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Does God tempt us?

Luke Breuer
2012-10-03 07:22 UTC

Consider the following passages.
2 Samuel 24:1
Again the anger of the LORD was kindled against Israel, and he incited David against them, saying, “Go, number Israel and Judah.”
Chronicles 21:1
Then Satan stood against Israel and incited David to number Israel.
James 1:13
Let no one say when he is tempted, “I am being tempted by God,” for God cannot be tempted with evil, and he himself tempts no one.
2 Timothy 3:16-17
All Scripture is breathed out by God and profitable for teaching, for reproof, for correction, and for training in righteousness, that the man of God may be complete, equipped for every good work.

The Reformed answer to the apparent conundrum of "who incited David to take the census" is that God was the first cause and that Satan was the secondary cause. God ensured that Satan's free will choice would be to incite David so that God's glorious and just will would be carried out, and yet God's reputation would not be sullied by the act. (Yes, the attitude of mine you see there is intentional.) There seems to be a problem with this view (which I rejected before this): James 1:13 is then rendered meaningless, falsifying 2 Timothy 3:16-17.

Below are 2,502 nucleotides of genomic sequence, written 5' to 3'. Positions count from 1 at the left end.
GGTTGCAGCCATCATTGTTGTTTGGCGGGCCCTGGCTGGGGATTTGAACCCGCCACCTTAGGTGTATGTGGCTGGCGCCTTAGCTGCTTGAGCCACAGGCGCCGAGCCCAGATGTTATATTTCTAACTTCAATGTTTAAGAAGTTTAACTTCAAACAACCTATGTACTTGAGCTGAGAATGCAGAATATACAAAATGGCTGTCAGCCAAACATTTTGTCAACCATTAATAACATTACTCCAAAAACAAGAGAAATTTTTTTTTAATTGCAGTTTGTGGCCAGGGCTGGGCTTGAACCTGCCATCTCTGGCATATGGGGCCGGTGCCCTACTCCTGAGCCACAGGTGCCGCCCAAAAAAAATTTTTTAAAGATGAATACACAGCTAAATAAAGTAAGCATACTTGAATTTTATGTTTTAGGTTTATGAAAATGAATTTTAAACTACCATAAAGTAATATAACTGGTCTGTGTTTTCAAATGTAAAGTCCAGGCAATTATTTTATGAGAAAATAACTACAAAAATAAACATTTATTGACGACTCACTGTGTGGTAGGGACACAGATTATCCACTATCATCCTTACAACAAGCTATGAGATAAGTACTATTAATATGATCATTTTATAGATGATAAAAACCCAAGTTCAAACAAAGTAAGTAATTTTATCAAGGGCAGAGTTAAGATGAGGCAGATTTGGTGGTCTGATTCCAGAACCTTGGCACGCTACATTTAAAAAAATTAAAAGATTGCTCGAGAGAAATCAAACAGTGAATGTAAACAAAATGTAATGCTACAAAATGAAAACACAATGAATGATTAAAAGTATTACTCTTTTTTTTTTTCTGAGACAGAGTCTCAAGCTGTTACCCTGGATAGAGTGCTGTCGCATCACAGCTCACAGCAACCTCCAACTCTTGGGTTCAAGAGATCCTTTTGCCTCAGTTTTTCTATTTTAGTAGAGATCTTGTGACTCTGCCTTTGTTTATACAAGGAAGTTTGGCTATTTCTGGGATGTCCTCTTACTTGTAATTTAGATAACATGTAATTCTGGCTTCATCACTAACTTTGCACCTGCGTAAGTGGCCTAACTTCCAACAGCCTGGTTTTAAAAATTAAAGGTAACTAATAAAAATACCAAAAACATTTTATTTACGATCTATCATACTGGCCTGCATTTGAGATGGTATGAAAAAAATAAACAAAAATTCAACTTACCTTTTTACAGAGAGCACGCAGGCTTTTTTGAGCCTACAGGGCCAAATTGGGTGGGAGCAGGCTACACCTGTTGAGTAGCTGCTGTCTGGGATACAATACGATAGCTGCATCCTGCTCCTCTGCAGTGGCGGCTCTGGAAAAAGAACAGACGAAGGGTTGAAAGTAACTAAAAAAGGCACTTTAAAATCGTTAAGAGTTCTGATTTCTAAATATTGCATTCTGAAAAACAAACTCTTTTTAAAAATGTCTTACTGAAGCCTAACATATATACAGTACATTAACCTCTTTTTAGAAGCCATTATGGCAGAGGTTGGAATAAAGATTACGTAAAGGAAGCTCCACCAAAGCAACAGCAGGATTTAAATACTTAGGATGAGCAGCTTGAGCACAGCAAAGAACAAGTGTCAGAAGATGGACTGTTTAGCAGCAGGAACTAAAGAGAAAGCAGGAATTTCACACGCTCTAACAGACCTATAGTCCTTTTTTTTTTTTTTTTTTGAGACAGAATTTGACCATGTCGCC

I can't help but come up with the sacrilegious idea that God is fully allowed to "hire hitmen" to do his dirty work. Should one doubt this with the verses above, we can add:
1 Samuel 18:10-11
The next day a harmful spirit from God rushed upon Saul, and he raved within his house while David was playing the lyre, as he did day by day. Saul had his spear in his hand. And Saul hurled the spear, for he thought, “I will pin David to the wall.” But David evaded him twice.

There is an explanation that works for this, but it damages biblical inerrancy. The idea is that the Israelites didn't have a well-developed idea of Satan existing, in David's time. Job may be the oldest book in terms of age of the text, but I'm not sure if the time period is the oldest, and there is suspicion that the beginning (and maybe end) chapters were added afterward. Regardless of whether the added chapters were inspired, it would fit the theme of the idea of Satan evolving, instead of existing from the Garden of Eden. (The connection of serpent to Satan happens much later in the Bible.) This seems to damage only a wooden, more-than-required-for-trust-in-the-Bible version of biblical inerrancy.